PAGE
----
File: 1632511803094-1.png (1.34 MB, 1280x720, ClipboardImage.png)

>>7939
WSWS never promoted voting for Biden. WSWS promoted the working class to vote for comrade Joseph Kishore of the Socialist Equality Party ticket in 2020 US election.

https://www.wsws.org/en/articles/2020/10/31/pers-o31.html
Pseudo-left apologists for Biden and the bankruptcy of “lesser-evil” politics
>In the final days of the election, the Democratic Party and its affiliates are going all out to insist that workers and youth opposed to Trump must subordinate their struggles to electing Biden.

>In these elections, the Socialist Equality Party calls on all its supporters to cast a write-in vote for Joseph Kishore and Norissa Santa Cruz for president and vice president, and from there make the decision to join the Socialist Equality Party and build a genuine revolutionary, internationalist and socialist movement of the working class.


https://www.wsws.org/en/articles/2020/11/25/pers-n25.html
Joe Biden’s cabinet: A rainbow coalition of imperialist reaction
>The nomination of a series of right-wing women and minority representatives of the military-intelligence complex encapsulates and exposes the right-wing essence of identity politics.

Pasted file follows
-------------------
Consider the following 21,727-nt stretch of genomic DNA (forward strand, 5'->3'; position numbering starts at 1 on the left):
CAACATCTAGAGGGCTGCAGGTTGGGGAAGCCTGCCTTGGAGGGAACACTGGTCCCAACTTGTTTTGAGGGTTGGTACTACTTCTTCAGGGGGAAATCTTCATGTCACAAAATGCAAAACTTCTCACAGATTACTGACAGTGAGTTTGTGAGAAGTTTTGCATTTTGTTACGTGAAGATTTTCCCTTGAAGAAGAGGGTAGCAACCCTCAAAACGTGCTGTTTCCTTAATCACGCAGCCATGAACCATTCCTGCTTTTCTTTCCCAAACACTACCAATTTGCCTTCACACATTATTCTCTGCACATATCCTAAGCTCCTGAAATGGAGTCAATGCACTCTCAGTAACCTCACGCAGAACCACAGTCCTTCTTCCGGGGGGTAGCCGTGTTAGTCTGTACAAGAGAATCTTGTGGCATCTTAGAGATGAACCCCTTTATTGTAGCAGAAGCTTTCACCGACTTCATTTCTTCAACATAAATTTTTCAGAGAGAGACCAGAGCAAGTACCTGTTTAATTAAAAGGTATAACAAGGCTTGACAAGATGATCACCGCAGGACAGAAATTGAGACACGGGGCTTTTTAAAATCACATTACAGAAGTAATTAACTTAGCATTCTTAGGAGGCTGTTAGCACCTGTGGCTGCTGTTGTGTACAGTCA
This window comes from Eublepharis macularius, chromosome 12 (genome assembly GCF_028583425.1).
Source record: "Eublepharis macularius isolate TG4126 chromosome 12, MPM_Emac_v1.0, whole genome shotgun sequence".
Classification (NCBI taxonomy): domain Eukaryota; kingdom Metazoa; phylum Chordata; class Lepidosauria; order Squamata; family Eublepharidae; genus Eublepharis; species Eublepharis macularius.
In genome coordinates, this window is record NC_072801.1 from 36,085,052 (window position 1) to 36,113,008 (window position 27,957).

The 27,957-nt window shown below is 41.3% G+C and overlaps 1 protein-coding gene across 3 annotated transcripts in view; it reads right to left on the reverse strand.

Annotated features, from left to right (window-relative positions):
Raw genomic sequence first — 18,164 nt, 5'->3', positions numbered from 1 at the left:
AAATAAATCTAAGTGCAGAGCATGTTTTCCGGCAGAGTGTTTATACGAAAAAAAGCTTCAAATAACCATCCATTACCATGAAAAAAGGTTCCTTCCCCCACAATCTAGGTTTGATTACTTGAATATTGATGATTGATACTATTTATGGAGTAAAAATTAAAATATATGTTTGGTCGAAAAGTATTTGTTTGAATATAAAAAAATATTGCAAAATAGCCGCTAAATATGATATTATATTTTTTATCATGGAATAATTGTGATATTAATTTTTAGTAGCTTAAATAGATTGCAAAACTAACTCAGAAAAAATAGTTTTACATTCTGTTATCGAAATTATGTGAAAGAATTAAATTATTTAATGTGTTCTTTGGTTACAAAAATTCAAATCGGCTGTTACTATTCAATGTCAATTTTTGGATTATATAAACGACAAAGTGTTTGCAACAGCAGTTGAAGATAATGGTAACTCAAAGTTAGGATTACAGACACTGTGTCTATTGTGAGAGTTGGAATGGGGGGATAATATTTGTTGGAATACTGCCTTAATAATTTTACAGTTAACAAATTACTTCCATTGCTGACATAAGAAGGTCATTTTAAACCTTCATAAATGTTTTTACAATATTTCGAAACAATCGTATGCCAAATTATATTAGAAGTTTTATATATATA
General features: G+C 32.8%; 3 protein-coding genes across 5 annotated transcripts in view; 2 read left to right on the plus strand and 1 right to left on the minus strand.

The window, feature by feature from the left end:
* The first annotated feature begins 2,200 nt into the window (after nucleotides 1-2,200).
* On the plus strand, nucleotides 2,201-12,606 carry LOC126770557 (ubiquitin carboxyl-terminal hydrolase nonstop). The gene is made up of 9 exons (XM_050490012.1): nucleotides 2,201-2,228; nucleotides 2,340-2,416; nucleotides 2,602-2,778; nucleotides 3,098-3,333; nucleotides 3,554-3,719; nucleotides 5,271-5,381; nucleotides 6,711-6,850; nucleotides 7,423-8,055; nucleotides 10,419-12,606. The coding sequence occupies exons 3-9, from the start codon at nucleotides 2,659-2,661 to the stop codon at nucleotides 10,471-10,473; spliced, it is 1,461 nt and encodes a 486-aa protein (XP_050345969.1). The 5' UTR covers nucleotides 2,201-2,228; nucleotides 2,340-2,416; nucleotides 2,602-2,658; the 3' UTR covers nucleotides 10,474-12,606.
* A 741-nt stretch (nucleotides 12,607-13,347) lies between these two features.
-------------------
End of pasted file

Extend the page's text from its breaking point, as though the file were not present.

No.7945

File: 1632511877608.jpeg (24.68 KB, 450x345, E8zfwNlXEAASwQS.jpeg)

>>7943
There is no use in treating what the trotskyist POUM line as the same line taken by the PCE during the United Front against a fascist class-based coup. In fact, trots opposed the united front tactics of Stalin, especially in the context of the second world war. They still follow this line of logic when attacking various wars for national liberation to this very day.

 No.7946

>>7945
Idk what to tell you m8, Trotsky called for a united front and later on the Comintern did as well. The POUM opposed this policy in Spain sure but its not as if Trotsky was running this party. I find it weird that some people find it impossible to admit that Trotsky was right about a single thing, even when the Comintern literally agreed with him.

 No.7947

>>7946
Blame stalin

 No.7948

File: 1632512388905.png (492.99 KB, 500x701, ClipboardImage.png)


 No.7949

>>7946
I don't think you understand. The POUM followed Trotsky's ideas about the United Front by uniting with the various liberal parties, not the "national progressive" forces tallied by the PCE. These national forces include the small landowners and national bourgeoisie totally opposed by Trotskyism. This is a large distinction you seem to be set on ignoring.